What is dry socket? I get that question a lot. Dry socket is no fun, I'll tell you that. It's also pretty common when it comes to extractions, especially lower wisdom teeth.
And everybody's heard about it. Everybody knows a guy that had a bad dry socket experience. It's what scares a lot of people away from having their wisdom teeth taken out or what makes them nervous when they need some sort of extraction done.
Well, dry socket is when the tooth comes out, just like if I cut my arm, and I'm going to have a scab form on my arm. A scab forms where the tooth came from too. But we don't call it a scab in the mouth. We call it a blood clot.
It fills up where the tooth used to be. And it firms up over the course of a day or two. It sits there, and it starts the normal healing process.
What a dry socket is is once that clot's there, it gets dislodged somehow. The most common reason is smoking. Somebody goes home, and they smoke a cigarette, not only is it the toxins in the actual smoke, but it's the suction of pulling on the cigarette. So the same thing can happen if you use a straw. For a few days right after an extraction, we really encourage you do not to use straws. If you go get a milk shake or smoothie or something afterwards, that's great, just eat it with a spoon. That heavy suction when you're pulling on a straw can dislodge that blood clot.
Also if it's in the first 24 hours or so after your surgery, you don't want to do any heavy rinses, heavy spitting, heavy swishing. If you feel gross or something after you've had your wisdom teeth out, that's fine and okay and normal. Just get a wet wash cloth and wipe out your mouth instead of rinsing and spitting for that first day or so.
Let that clot firm up. Just like if you sat there and picked that scab on your arm over and over, it's never going to heal right. When that clot dislodges, if it does, we've got exposed bone in there. And that hurts like crazy. It's no fun. It's really unpleasant. And it lasts for about two weeks.
And there's not a lot of treatment to be done for it. Yes, you come in, and we can put a medicine down in there. And we can give you painkillers and things like that. We can numb you up. But who wants to come back to have us poke around in the thing that really hurts? No one wants to get another injection. We really prefer not to give you a bunch of painkillers on top of the ones you're already taking.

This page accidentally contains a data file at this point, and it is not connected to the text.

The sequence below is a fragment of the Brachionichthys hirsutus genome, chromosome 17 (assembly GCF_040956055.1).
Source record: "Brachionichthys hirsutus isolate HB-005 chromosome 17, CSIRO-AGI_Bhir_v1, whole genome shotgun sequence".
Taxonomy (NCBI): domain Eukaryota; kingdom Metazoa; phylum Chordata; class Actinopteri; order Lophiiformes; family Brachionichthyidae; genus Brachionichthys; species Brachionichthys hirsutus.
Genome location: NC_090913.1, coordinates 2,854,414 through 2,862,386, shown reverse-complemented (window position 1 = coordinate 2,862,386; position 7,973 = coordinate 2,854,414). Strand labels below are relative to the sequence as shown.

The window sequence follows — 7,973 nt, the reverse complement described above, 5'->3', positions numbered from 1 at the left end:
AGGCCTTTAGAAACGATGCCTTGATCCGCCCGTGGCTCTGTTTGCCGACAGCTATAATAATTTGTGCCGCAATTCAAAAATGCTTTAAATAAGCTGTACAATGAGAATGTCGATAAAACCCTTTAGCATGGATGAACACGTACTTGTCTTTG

We can avoid these things if you follow our instructions. But there's also a couple really helpful things that we do here. We try to go above and beyond on your average extraction here. I try my best to give everyone a very easy extraction experience, and a dry socket is not an easy experience.
So one of the things we do is we place what's called platelet-rich fibrin. Make sure you watch my PRF video where I go into more detail about that. But it's a preformed blood clot formed from your own blood that's very easy. And it basically jumpstarts the whole healing process. And it really, really lowers your chance of having a dry socket. So it's very, very helpful. And we find that folks have a really good experience when we do that. And we do that routinely here.
The other thing that we can do is if it's a tooth that we're planning on putting back, so it's not a wisdom tooth, but it's, say, a molar over here that we want to put back, a lot of times, what we'll do is we'll do a socket or site preservation bone graph, meaning the tooth comes out. We fill that right away with bone to give us a really good chance that an implant shortly thereafter. And what that does is that has now filled up that socket, so you can't get a dry socket. We've already covered it and protected it so we can keep you from having that experience.
So that's a little background on dry socket. We have a really good track record with all those little tips and tricks that I just gave you of not really experiencing many of those around here. So don't sweat it. Come talk to me. And I can put you at ease because that's something that we're pretty much getting rid of.